GSA Annual Meeting in Phoenix, Arizona, USA - 2019

Paper No. 182-27
Presentation Time: 9:00 AM-6:30 PM


LUGO BENDEZÚ, Raquel1, ÁLVAREZ GANDÍA, Yahaira1, HUGHES, K. Stephen1, DAVIS, Lindsay A.2, GODT, Jonathan W.3 and PEEK, Lori A.2, (1)Department of Geology, University of Puerto Rico Mayagüez, Call Box 9000, Mayagüez, PR 00681-9000, (2)University of Colorado Boulder, Natural Hazards Center, Boulder, CO 80309, (3)U.S. Geological Survey, Geologic Hazards Science Center, Denver Federal Center, P.O. Box 25046, MS 966, Denver, CO 80225

Heavy rainfall associated with Hurricane Maria triggered over 40,000 landslides on the island of Puerto Rico. In the aftermath of the disaster, Puerto Rican officials expressed a desire for educational materials related to landslide hazards. To address this need, the U.S. Geological Survey and the Natural Hazards Center at the University of Colorado Boulder have partnered with geologists and students from the University of Puerto Rico Mayagüez to develop landslide outreach materials. We aim to increase awareness of landslide threats and inform risk reduction strategies by creating a range of products tailored to the Puerto Rican context that emergency managers and mitigation practitioners can use to communicate landslide risk to residents of Puerto Rico.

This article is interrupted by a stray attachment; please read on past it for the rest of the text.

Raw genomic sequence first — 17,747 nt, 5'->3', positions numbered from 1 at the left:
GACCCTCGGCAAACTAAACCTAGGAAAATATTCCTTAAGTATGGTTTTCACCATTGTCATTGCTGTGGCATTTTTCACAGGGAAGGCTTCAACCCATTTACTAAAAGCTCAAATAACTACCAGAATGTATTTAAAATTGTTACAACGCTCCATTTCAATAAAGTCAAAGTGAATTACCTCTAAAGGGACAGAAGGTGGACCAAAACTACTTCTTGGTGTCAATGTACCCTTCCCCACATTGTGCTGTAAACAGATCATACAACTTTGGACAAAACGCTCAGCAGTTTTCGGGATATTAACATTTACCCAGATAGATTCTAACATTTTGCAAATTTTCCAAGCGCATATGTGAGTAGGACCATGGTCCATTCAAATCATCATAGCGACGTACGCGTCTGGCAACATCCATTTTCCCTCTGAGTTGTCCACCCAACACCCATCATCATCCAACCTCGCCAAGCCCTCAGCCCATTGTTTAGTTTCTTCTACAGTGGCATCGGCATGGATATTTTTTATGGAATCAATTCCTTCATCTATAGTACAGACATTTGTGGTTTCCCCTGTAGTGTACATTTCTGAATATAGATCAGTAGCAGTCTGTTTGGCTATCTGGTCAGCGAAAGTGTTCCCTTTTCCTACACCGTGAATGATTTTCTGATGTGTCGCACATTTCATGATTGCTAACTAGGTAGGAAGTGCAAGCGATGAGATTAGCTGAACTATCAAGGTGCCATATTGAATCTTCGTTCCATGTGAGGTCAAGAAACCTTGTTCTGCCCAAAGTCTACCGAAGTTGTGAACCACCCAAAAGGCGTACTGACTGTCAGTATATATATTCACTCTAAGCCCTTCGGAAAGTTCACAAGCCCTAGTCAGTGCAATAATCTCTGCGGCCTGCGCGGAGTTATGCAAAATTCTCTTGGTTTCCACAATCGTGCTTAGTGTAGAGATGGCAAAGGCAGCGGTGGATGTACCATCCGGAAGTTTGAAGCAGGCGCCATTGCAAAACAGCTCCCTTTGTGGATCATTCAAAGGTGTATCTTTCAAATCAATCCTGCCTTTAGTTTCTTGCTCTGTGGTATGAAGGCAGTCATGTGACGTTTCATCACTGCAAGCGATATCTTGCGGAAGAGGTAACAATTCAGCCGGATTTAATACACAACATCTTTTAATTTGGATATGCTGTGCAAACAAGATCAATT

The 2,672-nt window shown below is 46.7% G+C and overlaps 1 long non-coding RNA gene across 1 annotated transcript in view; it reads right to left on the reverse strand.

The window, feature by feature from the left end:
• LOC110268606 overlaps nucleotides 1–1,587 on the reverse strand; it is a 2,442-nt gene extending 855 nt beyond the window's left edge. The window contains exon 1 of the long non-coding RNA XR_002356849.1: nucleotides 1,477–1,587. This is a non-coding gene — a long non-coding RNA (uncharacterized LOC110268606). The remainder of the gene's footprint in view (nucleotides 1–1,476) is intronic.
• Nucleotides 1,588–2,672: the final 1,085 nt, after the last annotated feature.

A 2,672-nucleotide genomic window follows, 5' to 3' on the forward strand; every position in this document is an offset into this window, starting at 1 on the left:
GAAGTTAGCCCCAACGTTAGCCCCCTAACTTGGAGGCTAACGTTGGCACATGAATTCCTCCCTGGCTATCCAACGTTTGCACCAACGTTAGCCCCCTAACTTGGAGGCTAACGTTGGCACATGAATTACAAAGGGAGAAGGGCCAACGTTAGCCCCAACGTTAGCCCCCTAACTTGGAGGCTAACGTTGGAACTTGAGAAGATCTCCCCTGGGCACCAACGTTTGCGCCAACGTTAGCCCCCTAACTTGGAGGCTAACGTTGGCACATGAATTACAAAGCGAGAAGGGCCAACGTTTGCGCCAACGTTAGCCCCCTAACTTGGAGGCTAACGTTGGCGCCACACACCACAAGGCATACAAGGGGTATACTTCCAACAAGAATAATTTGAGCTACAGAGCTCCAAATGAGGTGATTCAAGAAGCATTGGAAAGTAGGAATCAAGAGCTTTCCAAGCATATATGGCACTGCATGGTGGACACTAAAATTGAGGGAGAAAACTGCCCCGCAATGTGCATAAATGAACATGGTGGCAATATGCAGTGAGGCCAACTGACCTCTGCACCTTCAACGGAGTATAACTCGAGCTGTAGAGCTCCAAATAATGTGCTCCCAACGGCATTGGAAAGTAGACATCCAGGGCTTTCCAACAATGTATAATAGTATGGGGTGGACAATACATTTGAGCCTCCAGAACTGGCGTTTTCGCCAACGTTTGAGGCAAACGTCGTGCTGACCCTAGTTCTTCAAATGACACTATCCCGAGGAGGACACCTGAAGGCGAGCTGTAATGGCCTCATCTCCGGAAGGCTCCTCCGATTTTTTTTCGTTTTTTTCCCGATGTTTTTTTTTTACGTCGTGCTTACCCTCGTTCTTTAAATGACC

This poster will feature a mock-up of a Spanish-language graphic-based educational booklet on landslides that reflects the local geologic and cultural setting of Puerto Rico. Printed pamphlets are a commonly used form of educational materials for landslide hazards, and we examined a range of existing pamphlets to inform the development of the educational materials for Puerto Rico. Informal interviews and existing risk communication literature targeted to communities on the island suggest that such pamphlets are useful but not sufficient to adequately communicate hazard risk in Puerto Rican communities. Thus, the booklet we are developing will be the first step in a broader effort to facilitate discussions with disaster risk communication stakeholders and will be expanded into multiple modes (e.g., animated videos, flyers, and social media posts) to be distributed in community-based settings. The project will use ongoing monitoring and evaluation to update the educational materials based on user input and to inform future risk communication efforts.